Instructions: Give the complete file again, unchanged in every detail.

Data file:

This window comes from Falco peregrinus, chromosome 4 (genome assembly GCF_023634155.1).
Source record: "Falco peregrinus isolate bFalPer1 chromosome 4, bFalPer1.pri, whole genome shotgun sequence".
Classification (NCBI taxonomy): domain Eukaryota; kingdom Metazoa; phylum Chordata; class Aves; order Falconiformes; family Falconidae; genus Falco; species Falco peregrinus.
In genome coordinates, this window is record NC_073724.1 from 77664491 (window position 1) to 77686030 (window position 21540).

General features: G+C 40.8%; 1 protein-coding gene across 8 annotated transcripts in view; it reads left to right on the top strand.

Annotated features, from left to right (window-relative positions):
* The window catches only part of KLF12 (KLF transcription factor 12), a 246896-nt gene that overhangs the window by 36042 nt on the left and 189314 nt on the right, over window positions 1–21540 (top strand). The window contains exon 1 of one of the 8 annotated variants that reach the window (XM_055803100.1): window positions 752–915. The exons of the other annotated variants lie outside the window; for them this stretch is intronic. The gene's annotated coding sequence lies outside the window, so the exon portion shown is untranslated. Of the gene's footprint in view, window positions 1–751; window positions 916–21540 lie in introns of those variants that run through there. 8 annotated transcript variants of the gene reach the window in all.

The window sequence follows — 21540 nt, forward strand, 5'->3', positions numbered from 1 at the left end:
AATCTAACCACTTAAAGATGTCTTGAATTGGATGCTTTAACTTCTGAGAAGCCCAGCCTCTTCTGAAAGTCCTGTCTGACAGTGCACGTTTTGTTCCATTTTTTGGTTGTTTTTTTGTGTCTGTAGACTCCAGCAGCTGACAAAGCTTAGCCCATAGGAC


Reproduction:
This window comes from Falco peregrinus, chromosome 4 (genome assembly GCF_023634155.1).
Source record: "Falco peregrinus isolate bFalPer1 chromosome 4, bFalPer1.pri, whole genome shotgun sequence".
Classification (NCBI taxonomy): domain Eukaryota; kingdom Metazoa; phylum Chordata; class Aves; order Falconiformes; family Falconidae; genus Falco; species Falco peregrinus.
In genome coordinates, this window is record NC_073724.1 from 77664491 (window position 1) to 77686030 (window position 21540).

General features: G+C 40.8%; 1 protein-coding gene across 8 annotated transcripts in view; it reads left to right on the top strand.

Annotated features, from left to right (window-relative positions):
* The window catches only part of KLF12 (KLF transcription factor 12), a 246896-nt gene that overhangs the window by 36042 nt on the left and 189314 nt on the right, over window positions 1–21540 (top strand). The window contains exon 1 of one of the 8 annotated variants that reach the window (XM_055803100.1): window positions 752–915. The exons of the other annotated variants lie outside the window; for them this stretch is intronic. The gene's annotated coding sequence lies outside the window, so the exon portion shown is untranslated. Of the gene's footprint in view, window positions 1–751; window positions 916–21540 lie in introns of those variants that run through there. 8 annotated transcript variants of the gene reach the window in all.

The window sequence follows — 21540 nt, forward strand, 5'->3', positions numbered from 1 at the left end:
AATCTAACCACTTAAAGATGTCTTGAATTGGATGCTTTAACTTCTGAGAAGCCCAGCCTCTTCTGAAAGTCCTGTCTGACAGTGCACGTTTTGTTCCATTTTTTGGTTGTTTTTTTGTGTCTGTAGACTCCAGCAGCTGACAAAGCTTAGCCCATAGGAC